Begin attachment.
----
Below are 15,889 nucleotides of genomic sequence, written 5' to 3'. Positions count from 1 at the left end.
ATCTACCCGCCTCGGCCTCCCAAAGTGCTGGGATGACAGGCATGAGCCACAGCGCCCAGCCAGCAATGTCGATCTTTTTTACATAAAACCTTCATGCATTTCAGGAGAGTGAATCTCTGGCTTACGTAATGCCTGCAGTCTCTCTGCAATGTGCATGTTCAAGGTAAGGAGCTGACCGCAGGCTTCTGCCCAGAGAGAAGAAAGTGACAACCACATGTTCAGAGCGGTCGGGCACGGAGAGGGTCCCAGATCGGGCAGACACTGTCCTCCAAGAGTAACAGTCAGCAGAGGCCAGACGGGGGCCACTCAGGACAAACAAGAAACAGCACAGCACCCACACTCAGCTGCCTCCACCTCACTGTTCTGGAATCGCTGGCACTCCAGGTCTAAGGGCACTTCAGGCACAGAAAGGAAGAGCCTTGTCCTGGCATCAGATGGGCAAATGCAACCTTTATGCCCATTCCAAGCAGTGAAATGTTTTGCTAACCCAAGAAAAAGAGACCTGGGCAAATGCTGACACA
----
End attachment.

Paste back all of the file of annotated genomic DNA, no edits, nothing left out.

Below are 15,889 nucleotides of genomic sequence, written 5' to 3'. Positions count from 1 at the left end.
ATCTACCCGCCTCGGCCTCCCAAAGTGCTGGGATGACAGGCATGAGCCACAGCGCCCAGCCAGCAATGTCGATCTTTTTTACATAAAACCTTCATGCATTTCAGGAGAGTGAATCTCTGGCTTACGTAATGCCTGCAGTCTCTCTGCAATGTGCATGTTCAAGGTAAGGAGCTGACCGCAGGCTTCTGCCCAGAGAGAAGAAAGTGACAACCACATGTTCAGAGCGGTCGGGCACGGAGAGGGTCCCAGATCGGGCAGACACTGTCCTCCAAGAGTAACAGTCAGCAGAGGCCAGACGGGGGCCACTCAGGACAAACAAGAAACAGCACAGCACCCACACTCAGCTGCCTCCACCTCACTGTTCTGGAATCGCTGGCACTCCAGGTCTAAGGGCACTTCAGGCACAGAAAGGAAGAGCCTTGTCCTGGCATCAGATGGGCAAATGCAACCTTTATGCCCATTCCAAGCAGTGAAATGTTTTGCTAACCCAAGAAAAAGAGACCTGGGCAAATGCTGACACA